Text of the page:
Research Misconduct: Fraud and Plagiarism

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  • 0:07 Fraud and Plagiarism
  • 1:45 The Reasoning
  • 2:50 Concerns
  • 4:08 Good Research
  • 5:12 Lesson Summary
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Lesson Transcript
Instructor: Devin Kowalczyk

Devin has taught psychology and has a master's degree in clinical forensic psychology. He is working on his PhD.

Obviously, at this level, you don't need to be told that copying or making things up is wrong; however, it still happens more often than it should. We will look at the specifics of plagiarism and fraud in psychological research.

Fraud and Plagiarism

If you discuss ethics, you have to discuss fraud and plagiarism. It sucks that we have to do this, but it is such a problem that the American Psychological Association has the entire 8.11 section dedicated to plagiarism. Plagiarism is the presentation of another's work or data as your own, even if the other work or data source is cited occasionally.

Portraying someone else's work as your own is a big no-no. Even if you throw in the occasional muffled 'this came from so and so,' it is still not okay! If you do not do the work, then don't take the credit. Most often, I have heard that plagiarism takes the form of shared projects being published under one researcher's name. If you did some of the work, you only take some of the credit.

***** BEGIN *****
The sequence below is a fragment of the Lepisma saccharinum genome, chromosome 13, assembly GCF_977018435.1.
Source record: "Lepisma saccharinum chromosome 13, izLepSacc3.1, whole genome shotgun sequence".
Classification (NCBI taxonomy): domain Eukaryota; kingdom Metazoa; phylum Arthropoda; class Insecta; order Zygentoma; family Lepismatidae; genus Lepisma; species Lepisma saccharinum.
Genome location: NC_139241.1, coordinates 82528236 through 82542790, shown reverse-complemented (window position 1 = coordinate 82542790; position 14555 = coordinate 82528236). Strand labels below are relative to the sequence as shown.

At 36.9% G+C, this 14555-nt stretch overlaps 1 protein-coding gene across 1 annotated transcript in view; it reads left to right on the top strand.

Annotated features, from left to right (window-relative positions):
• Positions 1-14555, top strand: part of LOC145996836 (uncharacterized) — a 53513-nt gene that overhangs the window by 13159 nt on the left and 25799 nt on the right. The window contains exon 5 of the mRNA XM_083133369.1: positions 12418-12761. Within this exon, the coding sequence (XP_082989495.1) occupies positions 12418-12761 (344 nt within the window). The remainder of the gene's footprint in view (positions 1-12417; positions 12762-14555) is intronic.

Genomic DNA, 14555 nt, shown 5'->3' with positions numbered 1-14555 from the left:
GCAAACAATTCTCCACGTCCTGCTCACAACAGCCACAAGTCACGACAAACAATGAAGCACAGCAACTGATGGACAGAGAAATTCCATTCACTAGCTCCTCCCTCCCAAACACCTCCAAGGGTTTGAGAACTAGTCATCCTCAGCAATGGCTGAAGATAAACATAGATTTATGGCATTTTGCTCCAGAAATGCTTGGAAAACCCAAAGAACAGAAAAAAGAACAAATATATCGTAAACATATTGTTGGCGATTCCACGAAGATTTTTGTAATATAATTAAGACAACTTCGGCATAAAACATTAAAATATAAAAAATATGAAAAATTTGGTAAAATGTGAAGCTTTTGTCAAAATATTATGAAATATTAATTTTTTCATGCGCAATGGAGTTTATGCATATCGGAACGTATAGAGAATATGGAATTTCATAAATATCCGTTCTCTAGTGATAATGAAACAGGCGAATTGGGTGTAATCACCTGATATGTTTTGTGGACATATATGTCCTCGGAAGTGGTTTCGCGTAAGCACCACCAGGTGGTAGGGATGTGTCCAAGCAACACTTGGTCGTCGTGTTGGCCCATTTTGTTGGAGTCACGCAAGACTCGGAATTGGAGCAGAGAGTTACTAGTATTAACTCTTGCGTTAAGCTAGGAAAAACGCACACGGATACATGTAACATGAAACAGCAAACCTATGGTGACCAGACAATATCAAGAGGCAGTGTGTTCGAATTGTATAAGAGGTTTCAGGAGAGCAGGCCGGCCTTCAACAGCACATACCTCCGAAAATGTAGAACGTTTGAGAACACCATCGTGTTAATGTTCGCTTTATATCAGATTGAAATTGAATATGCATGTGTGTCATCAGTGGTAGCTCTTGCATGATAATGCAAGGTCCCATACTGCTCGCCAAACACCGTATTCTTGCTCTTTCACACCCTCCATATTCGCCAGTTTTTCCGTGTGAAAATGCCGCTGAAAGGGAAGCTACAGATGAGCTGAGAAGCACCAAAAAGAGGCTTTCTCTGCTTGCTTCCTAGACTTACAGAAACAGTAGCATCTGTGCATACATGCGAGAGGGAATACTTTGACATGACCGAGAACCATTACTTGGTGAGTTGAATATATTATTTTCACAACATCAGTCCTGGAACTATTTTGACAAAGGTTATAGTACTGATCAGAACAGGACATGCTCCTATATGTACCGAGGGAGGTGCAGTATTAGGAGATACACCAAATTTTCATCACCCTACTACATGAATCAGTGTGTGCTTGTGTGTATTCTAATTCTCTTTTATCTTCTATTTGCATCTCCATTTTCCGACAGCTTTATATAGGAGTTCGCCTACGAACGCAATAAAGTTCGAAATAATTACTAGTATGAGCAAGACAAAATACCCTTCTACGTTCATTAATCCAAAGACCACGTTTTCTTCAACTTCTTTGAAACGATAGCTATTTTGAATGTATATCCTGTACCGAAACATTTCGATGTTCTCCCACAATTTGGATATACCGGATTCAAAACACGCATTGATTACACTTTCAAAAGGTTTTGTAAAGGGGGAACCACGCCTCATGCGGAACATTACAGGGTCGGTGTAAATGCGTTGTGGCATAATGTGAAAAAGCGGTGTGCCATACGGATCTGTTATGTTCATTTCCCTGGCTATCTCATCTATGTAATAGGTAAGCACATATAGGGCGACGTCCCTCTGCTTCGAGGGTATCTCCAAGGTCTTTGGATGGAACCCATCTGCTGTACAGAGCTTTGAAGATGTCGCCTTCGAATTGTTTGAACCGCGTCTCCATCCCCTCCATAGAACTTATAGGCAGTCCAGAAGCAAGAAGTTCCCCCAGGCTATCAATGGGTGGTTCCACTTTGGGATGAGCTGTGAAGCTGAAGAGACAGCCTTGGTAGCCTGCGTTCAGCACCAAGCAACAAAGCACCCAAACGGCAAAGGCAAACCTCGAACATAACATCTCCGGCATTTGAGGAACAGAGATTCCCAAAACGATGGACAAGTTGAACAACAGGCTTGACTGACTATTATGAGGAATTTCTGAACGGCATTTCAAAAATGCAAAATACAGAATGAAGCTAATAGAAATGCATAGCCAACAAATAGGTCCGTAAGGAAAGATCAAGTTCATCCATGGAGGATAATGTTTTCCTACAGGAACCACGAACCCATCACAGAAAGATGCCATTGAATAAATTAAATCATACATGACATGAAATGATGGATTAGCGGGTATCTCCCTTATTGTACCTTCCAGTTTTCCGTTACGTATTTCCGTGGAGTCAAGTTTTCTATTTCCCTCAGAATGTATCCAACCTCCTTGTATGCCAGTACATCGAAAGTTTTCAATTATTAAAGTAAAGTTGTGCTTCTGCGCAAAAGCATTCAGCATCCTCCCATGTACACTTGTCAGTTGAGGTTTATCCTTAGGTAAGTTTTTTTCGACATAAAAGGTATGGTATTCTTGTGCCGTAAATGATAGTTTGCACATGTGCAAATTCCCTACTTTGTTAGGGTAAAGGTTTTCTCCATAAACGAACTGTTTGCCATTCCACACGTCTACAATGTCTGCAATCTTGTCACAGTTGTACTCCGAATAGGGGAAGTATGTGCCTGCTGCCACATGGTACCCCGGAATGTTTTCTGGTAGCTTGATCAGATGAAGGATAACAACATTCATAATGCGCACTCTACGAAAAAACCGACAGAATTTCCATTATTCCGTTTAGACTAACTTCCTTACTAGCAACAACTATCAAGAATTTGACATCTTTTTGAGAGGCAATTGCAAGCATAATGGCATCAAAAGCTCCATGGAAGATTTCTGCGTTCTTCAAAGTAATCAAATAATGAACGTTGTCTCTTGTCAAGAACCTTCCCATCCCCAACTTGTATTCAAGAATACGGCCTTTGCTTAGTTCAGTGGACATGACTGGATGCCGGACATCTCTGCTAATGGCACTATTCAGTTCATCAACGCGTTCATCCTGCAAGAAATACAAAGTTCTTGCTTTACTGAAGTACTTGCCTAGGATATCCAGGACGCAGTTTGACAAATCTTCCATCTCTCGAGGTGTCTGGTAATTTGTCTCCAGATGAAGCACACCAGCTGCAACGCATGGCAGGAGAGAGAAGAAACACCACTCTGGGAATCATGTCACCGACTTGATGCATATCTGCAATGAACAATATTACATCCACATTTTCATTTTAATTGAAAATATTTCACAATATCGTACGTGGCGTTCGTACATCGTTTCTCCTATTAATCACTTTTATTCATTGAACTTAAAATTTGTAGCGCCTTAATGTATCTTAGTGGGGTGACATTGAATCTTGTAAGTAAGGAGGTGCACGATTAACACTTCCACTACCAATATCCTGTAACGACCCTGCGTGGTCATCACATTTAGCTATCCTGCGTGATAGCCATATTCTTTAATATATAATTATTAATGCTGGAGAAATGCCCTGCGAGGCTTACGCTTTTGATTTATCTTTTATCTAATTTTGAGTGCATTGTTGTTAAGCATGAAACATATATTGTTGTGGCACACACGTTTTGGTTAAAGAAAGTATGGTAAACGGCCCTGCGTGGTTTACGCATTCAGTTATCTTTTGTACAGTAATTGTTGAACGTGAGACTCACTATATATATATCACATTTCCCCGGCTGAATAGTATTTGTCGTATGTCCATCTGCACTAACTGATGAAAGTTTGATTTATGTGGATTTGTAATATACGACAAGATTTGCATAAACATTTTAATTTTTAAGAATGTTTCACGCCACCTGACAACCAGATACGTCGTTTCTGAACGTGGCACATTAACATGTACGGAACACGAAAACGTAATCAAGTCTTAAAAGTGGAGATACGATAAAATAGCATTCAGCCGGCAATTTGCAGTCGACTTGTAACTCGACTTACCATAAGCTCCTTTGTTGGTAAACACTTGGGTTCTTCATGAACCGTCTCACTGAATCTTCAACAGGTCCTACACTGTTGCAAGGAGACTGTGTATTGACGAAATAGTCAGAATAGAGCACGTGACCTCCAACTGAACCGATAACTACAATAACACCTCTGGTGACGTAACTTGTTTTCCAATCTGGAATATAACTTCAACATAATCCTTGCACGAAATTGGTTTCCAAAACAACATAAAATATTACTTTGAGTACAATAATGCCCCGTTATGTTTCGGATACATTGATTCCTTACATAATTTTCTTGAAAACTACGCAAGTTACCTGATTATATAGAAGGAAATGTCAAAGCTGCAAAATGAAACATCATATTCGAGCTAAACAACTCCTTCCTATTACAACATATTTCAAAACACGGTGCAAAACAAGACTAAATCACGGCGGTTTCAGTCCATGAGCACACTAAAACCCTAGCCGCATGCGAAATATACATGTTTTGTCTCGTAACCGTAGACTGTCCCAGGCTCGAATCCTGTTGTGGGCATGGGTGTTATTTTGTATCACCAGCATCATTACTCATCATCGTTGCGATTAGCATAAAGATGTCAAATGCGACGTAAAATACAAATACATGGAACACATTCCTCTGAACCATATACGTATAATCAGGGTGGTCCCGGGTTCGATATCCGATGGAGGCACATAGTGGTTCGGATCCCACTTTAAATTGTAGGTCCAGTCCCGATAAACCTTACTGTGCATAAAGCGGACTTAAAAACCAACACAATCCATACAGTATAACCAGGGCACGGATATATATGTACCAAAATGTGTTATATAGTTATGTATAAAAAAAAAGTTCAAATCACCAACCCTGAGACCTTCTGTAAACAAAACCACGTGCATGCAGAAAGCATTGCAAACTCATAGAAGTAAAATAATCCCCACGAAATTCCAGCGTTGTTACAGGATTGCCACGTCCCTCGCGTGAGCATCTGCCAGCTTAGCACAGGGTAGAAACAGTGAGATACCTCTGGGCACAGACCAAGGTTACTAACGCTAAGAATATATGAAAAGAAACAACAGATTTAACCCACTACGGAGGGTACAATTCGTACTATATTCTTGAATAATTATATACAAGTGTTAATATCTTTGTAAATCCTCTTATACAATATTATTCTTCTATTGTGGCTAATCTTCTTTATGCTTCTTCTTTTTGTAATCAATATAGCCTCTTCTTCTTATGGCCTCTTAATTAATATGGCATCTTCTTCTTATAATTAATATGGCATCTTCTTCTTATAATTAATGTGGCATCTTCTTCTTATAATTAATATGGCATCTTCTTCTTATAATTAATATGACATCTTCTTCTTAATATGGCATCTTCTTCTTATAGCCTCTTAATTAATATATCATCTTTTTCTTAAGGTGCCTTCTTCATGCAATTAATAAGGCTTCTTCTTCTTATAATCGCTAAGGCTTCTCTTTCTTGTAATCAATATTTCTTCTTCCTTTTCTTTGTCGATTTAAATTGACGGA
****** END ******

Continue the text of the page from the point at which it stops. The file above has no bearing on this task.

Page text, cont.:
Plagiarism in psychological research can often take the form of copying another's ideas or theories and replacing key words so that it appears new. It is even possible to plagiarize oneself by not citing the source of the ideas.

Fraud is the intentional falsification or fabrication of methods, data, results, or reported findings. As you can see, there are many steps and places that a person can tweak something so the results look like they found something significant. Fraudulent psychological research usually deals with results and reporting. Numbers might be altered to create a stronger statistical picture than actually exists. Sometimes everything is just made up, from the participants to the results.

The Reasoning

If you go online and search plagiarism or fraud, you will find dozens of articles from within the last few years discussing researchers who have committed these acts. You might be wondering why someone would risk the embarrassment and their career to get published. The reasons are fairly simple.

The first is that researchers are pushed to publish as often as possible. However, to have something that is publishable, the researcher must have statistically significant results. If a researcher is not researching and publishing, then it doesn't really seem like they're doing anything. So, there is this overwhelming pressure from supervisors and bosses to publish results, so it becomes easier to justify tweaking the results.

The second reason is frustration. Many researchers become 'married' to their theory and will go to great lengths to prove it right. They have invested countless hours and resources to develop a theory, and in their eyes, the theory must be right. So, the research might get tweaked or it might get falsified so that it gets published.


What you learn in psychology is based off what has been researched. When you conduct research, you look at prior research to understand the background of a particular issue or problem. If some of it is false, it is sort of like building a house on top of a sandy hill. Subsequent research and teaching is based on bad research. If the base of the sandy hill crumbles away, the whole thing comes crashing down.

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